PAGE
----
Childhood Immunisations
Childhood Immunisations

Childhood Immunisations

Vaccines are the most effective way to protect your child from many infectious diseases that would otherwise be very dangerous or even fatal if contracted.

Pathologists – experts in diseases and how they are spread – highly recommend that all children are given a complete schedule of vaccinations starting when they are babies to protect them against deadly diseases such as polio, tetanus, and diphtheria.

Why Are Vaccinations So Important?


Vaccinations are by far the best thing we can do to protect ourselves and our children against diseases and ill health. Vaccinations help prevent millions of diseases worldwide every year and were responsible for preventing the deaths of an estimated 36 million children under the age of five between 2000 and 2019.

Since vaccines were introduced to the UK, diseases that used to kill millions of people, such as smallpox, polio, and tetanus, have now disappeared or are very rarely seen.

However, if people stop getting vaccinated, infectious diseases can quickly start spreading again.

There are also people, including children, who are unable to get vaccinations due to conditions such as leukaemia. However, if enough people get vaccinated, diseases are considerably less likely to spread, helping to protect even those without vaccinations. By getting your child vaccinated, you are helping to protect the most vulnerable people in our society.

What You Need to Know About Vaccinating Your Child:


There is a lot of misinformation about vaccines spread online. Getting your information from medical professionals and trusted organisations such as the NHS and the World Health Organisation (WHO) is essential.

Vaccines DO:


  • They do help protect you and your children from many severe or even deadly diseases

  • They do protect people who can’t get vaccinated.

  • They do undergo rigorous safety testing before being used and are continually monitored after being introduced.

  • They do reduce or even eliminate diseases.

  • They can have mild side effects, such as feeling under the weather or having a sore arm for 2-3 days.

Vaccines DON'T:


  • They don’t overload or weaken the immune system. They are safe to give to adults and children, even several at a time.

  • They don’t contain mercury (thiomersal).

  • They don’t contain ingredients that cause harm – only ingredients essential to them working as safely as possible.

  • They don’t cause autism – studies have found no link between vaccines and autism.

NHS Vaccinations: When to Have Them




8 weeks 6-in-1 vaccine
Rotavirus vaccine
MenB vaccine
12 weeks 6-in-1 vaccine (2nd dose)
Pneumococcal vaccine
Rotavirus vaccine (2nd dose)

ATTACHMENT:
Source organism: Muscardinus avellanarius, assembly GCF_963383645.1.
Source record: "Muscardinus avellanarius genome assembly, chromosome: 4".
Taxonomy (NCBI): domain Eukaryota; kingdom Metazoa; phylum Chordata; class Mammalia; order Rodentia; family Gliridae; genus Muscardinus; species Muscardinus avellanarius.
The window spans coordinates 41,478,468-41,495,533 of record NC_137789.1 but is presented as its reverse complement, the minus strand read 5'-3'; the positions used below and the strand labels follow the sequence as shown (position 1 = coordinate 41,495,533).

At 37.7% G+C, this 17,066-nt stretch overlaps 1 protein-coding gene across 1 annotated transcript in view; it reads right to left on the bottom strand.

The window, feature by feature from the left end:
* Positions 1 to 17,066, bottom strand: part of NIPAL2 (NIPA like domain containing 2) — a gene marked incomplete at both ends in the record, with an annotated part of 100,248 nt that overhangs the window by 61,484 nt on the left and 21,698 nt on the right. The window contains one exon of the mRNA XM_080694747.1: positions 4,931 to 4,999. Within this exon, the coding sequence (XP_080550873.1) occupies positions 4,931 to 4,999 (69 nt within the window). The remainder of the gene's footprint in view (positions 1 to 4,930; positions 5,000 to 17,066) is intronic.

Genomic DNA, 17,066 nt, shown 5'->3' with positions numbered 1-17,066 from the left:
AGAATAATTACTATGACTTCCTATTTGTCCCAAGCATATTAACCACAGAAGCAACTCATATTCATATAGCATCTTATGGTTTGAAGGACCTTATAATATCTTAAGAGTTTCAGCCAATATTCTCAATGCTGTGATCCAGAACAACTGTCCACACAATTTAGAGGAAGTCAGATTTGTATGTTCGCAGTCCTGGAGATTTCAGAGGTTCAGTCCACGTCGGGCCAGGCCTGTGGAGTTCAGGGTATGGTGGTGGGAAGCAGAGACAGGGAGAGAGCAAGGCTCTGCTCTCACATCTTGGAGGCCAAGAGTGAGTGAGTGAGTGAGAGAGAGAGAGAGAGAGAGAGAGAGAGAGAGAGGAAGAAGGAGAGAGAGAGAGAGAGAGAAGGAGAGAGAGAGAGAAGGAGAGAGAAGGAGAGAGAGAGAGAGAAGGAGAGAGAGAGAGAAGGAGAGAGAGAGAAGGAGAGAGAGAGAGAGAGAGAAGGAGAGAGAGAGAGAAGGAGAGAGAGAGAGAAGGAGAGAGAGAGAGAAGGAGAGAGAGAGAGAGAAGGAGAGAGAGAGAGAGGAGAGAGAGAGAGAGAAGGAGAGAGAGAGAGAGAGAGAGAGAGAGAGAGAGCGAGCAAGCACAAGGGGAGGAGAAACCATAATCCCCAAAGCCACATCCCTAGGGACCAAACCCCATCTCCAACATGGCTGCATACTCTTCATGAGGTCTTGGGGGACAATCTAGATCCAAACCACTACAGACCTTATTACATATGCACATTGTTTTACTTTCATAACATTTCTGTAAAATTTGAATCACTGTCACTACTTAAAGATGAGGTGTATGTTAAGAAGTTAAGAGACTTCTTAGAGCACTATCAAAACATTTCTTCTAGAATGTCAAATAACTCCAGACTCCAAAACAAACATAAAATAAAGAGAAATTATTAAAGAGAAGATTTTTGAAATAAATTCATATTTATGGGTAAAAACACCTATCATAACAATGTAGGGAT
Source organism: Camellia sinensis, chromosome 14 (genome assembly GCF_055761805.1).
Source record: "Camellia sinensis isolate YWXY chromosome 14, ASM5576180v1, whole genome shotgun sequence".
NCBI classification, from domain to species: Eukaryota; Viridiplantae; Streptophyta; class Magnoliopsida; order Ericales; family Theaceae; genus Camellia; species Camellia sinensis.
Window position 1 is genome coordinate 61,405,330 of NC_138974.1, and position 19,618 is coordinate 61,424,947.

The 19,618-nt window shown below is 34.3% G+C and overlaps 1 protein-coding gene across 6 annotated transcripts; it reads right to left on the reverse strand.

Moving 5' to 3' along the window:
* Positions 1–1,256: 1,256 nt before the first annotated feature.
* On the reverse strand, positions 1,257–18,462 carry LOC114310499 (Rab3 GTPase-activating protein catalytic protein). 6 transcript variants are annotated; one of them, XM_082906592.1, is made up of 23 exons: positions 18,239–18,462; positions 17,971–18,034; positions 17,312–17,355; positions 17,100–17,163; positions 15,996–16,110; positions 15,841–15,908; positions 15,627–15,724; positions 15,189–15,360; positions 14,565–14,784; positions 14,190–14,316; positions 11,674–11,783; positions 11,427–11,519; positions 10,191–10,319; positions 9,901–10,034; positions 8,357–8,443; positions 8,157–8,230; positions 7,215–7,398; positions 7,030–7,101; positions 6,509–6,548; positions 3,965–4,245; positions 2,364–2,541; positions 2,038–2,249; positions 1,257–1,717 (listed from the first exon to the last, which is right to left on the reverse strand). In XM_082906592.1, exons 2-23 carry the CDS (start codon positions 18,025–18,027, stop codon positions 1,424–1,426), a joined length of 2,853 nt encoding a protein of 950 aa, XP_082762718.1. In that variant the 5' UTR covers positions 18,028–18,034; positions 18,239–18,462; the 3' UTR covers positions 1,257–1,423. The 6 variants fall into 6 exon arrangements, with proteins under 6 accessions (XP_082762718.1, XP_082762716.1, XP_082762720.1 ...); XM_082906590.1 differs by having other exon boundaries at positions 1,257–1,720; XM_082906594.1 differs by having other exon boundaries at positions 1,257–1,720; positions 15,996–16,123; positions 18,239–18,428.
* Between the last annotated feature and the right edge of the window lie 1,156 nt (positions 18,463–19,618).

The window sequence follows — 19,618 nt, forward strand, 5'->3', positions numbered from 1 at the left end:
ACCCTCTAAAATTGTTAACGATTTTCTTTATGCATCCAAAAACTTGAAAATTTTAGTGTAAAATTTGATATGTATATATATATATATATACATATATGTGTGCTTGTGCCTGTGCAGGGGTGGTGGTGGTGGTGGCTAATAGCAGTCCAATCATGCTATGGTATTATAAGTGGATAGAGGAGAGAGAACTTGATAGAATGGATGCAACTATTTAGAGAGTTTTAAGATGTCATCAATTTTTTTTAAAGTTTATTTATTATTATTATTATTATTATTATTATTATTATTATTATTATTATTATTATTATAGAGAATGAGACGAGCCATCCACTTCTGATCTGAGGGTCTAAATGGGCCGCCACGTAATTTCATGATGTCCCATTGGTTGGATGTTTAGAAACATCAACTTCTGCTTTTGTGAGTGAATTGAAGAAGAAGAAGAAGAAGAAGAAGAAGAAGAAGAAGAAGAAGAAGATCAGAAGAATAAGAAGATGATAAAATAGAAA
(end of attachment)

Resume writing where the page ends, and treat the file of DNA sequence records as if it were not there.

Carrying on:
16 weeks 6-in-1 vaccine (3rd dose)
MenB vaccine (2nd dose)
1 year Hib/MenC vaccine
MMR vaccine
Pneumococcal vaccine (2nd dose)
2 to 15 years Children's flu vaccine (every year until children finish Year 11 of secondary school)
3 years and 4 months MMR vaccine (2nd dose)
4-in-1 pre-school booster vaccine
12 to 13 years HPV vaccine
14 years 3-in-1 teenage booster vaccine
MenACWY vaccine

Vaccination Tips for Parents


Vaccinations are vital to your child’s health. However, they aren’t the most fun to have. Still, there are some things you can try to help your child’s vaccination appointment go smoothly.

  • Remember to pack your child’s Personal Child Health Record (PCHR). This is often known as the “red book.”

  • Let the practice know if someone other than you or your child’s parent is taking your child to their vaccination appointment.

  • Dress your baby in easily removable clothes, as babies have their vaccination shots in the thigh.

  • Dress toddlers and older children in loose clothes or clothes with short sleeves that can be rolled up.

  • Give yourself ample time to get to the appointment, as rushing can make your child feel more stressed and anxious.

  • Try to stay calm during the vaccination – while it’s natural to worry about your child, it might also make your child more anxious or restless.

  • Use simple language to let your child know what to expect, but try not to make it sound too scary, even if you are scared of needles yourself.

  • Try to keep your child’s attention during and shortly after the vaccination. Distraction can be an effective technique to make the process less stressful.

If you are worried about any aspect of the vaccination process, speak to a nurse or a doctor.

How to Book Your Child’s Vaccine Appointment:


You will usually be informed by your GP surgery when your child is due to have their vaccinations. However, please don’t hesitate to contact your GP if you know that your child is due for their vaccination. If you aren’t yet registered with a GP, you can do so here.

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